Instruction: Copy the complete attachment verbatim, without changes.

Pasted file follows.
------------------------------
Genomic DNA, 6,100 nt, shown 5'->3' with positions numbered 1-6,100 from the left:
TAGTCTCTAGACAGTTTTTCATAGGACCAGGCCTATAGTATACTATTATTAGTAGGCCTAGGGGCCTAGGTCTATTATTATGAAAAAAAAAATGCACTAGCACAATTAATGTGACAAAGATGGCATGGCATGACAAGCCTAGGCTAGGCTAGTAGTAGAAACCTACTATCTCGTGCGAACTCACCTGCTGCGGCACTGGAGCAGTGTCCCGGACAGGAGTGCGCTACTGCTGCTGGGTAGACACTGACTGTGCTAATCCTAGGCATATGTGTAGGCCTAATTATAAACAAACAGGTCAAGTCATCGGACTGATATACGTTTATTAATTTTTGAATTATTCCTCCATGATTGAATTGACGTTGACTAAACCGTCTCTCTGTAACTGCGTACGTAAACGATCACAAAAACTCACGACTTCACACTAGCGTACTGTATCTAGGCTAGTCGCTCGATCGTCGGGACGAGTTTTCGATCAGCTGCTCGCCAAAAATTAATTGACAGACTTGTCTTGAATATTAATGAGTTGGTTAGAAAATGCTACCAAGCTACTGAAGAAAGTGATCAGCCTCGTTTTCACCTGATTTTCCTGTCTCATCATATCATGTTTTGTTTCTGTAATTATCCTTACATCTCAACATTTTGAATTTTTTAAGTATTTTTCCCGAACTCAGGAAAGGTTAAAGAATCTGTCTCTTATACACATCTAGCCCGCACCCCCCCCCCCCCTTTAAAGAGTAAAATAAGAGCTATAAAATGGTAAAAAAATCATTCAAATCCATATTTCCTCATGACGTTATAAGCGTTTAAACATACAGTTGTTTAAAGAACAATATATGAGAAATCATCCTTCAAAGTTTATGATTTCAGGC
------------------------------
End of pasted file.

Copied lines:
Genomic DNA, 6,100 nt, shown 5'->3' with positions numbered 1-6,100 from the left:
TAGTCTCTAGACAGTTTTTCATAGGACCAGGCCTATAGTATACTATTATTAGTAGGCCTAGGGGCCTAGGTCTATTATTATGAAAAAAAAAATGCACTAGCACAATTAATGTGACAAAGATGGCATGGCATGACAAGCCTAGGCTAGGCTAGTAGTAGAAACCTACTATCTCGTGCGAACTCACCTGCTGCGGCACTGGAGCAGTGTCCCGGACAGGAGTGCGCTACTGCTGCTGGGTAGACACTGACTGTGCTAATCCTAGGCATATGTGTAGGCCTAATTATAAACAAACAGGTCAAGTCATCGGACTGATATACGTTTATTAATTTTTGAATTATTCCTCCATGATTGAATTGACGTTGACTAAACCGTCTCTCTGTAACTGCGTACGTAAACGATCACAAAAACTCACGACTTCACACTAGCGTACTGTATCTAGGCTAGTCGCTCGATCGTCGGGACGAGTTTTCGATCAGCTGCTCGCCAAAAATTAATTGACAGACTTGTCTTGAATATTAATGAGTTGGTTAGAAAATGCTACCAAGCTACTGAAGAAAGTGATCAGCCTCGTTTTCACCTGATTTTCCTGTCTCATCATATCATGTTTTGTTTCTGTAATTATCCTTACATCTCAACATTTTGAATTTTTTAAGTATTTTTCCCGAACTCAGGAAAGGTTAAAGAATCTGTCTCTTATACACATCTAGCCCGCACCCCCCCCCCCCCTTTAAAGAGTAAAATAAGAGCTATAAAATGGTAAAAAAATCATTCAAATCCATATTTCCTCATGACGTTATAAGCGTTTAAACATACAGTTGTTTAAAGAACAATATATGAGAAATCATCCTTCAAAGTTTATGATTTCAGGC